We are given hope by the many people who have responded to the shooting, and its aftermath, by building consensus against all forms of hate and intolerance. For example: The day after the attack, more than 50 LGBTQ advocacy groups appealed for their communities to reject the Islamophobic rhetoric that they knew would follow because the killer was Muslim. At the same time, mainstream Muslim groups have been calling for an end to homophobia and transphobia.
These voices for tolerance and pluralism are not getting as much media attention as we think they should, in comparison to more divisive narratives. So we would like to pass along the inspiring and hopeful words of at least a few of them:
From survivor Alejandro A. Francisco (who left the building just minutes before the attack), in an open letter to the killer:
“Omar, you failed. You tried to massacre the very one thing that you can never destroy in our community. Ever. You cannot take away our love. It is more powerful than anything else that exists in the world. …
“Violence had long been part of my life. Ever since fifth grade, I have been made fun of and called a faggot and had to fight for dignity and pride all my life. But in that moment when I came out to my mom… She gave me a look that told me she would love me forever… She saw me with the healing, transformative eyes of love.
“I am so sorry you must not have ever had that in your life. Otherwise, I can’t imagine you would have wanted so badly to end mine.”
Full letter: http://www.xojane.com/issues/alejandro-francisco-orlando-pulse-survivor-story
From Nihad Awad, executive director of the Council on American-Islamic Relations:
“For years, the LGBTQIA community stood shoulder-to-shoulder with the Muslim community as we have faced hate crimes, bigotry, marginalization and discrimination. Today, we stand firmly and resolutely to declare that this support goes both ways; that we are there for all communities who are the victims of violence and persecution in our country.
“The liberation of the American Muslim community is inextricably linked with the liberation of all minority groups—Black, Latino, Gay, Jewish, Trans and every other community that has faced discrimination and oppression in this country. We cannot fight injustice against some groups, and not against others.”
Full text: http://time.com/4367554/muslim-leader-on-orlando-shooting
From the Muslim Alliance for Sexual and Gender Diversity:
“It is not lost on us that this horrific tragedy occurred during LGBTQ Pride month, which this year coincides with the Muslim holy month of Ramadan, typically a period of peace and intense self-reflection. It pains us to see that these periods of joy, celebration, and peace have been marred so violently with such horror... This tragedy cannot be neatly categorized as a fight between the LGBTQ community and the Muslim community. As LGBTQ Muslims, we know that there are many of us who are living at the intersections of LGBTQ identities and Islam.”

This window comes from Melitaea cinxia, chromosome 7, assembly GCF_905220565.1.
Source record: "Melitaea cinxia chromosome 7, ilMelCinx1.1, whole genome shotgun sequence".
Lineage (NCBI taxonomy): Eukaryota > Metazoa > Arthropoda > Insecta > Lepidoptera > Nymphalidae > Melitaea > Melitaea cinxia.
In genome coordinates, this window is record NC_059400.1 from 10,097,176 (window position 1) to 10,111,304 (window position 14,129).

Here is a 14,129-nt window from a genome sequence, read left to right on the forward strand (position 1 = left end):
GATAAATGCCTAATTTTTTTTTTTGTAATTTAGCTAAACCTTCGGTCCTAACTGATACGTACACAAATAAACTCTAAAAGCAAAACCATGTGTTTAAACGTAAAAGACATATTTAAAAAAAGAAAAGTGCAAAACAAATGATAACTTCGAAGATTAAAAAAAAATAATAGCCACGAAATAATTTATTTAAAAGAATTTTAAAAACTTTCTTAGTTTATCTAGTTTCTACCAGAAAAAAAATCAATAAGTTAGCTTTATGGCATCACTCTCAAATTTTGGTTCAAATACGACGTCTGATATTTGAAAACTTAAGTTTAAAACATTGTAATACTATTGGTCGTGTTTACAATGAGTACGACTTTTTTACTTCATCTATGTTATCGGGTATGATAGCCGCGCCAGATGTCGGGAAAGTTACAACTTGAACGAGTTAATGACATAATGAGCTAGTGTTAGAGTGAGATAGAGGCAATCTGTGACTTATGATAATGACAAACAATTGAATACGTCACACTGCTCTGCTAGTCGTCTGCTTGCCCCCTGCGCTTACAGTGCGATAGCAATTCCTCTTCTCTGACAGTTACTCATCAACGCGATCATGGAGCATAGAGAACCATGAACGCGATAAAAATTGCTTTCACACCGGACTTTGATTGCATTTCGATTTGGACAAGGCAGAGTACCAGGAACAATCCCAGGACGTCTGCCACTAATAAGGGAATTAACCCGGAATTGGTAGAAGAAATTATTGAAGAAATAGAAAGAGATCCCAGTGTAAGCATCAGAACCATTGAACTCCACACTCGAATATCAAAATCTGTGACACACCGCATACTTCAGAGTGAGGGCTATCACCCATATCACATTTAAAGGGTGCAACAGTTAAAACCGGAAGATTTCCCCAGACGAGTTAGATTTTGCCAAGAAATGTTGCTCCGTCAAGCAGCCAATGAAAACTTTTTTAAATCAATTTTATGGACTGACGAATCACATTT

Full text: http://www.muslimalliance.org/masgd-speaks/87-response-to-shooting-in-orlando
From Stuart Milk (President of the Harvey Milk Foundation):
“To turn one of the darkest days that the LGBT movement has in modern history and to try to make that into a case to discriminate against another culture, a culture that’s a minority in this society, is simply unacceptable. And I can tell you that the LGBT community and the LGBT leadership, not only in the United States, but around the world, we are not going to allow that to happen.”
Full interview: http://www.democracynow.org/2016/6/14/nephew_of_slain_gay_icon_harvey
Through our work, we have come to understand that when people of diverse identities are respected and safe, this forms the foundation of mutual security for everyone. People within a peaceful society are not subject to systemic violence and discrimination on the basis of their identity. Homophobia, transphobia, racism, sexism, and religious intolerance are ways of thinking that foster violence.
We are aware there are many motives and factors that may have influenced the killer, aside from transphobia and homophobia. We've read that he professed allegiance to ISIS and other violent extremists—and that he had a history of gender-based violence. But there is no easy answer to the question, “why?”
With the massacre in Orlando, a safe space for celebrating pluralism was violated. It will take time and work to repair this wound. We are so grateful that the people and organizations quoted above, together with so many more of you, are leading a way forward that will create better security, safety, and belonging—peace—for us all.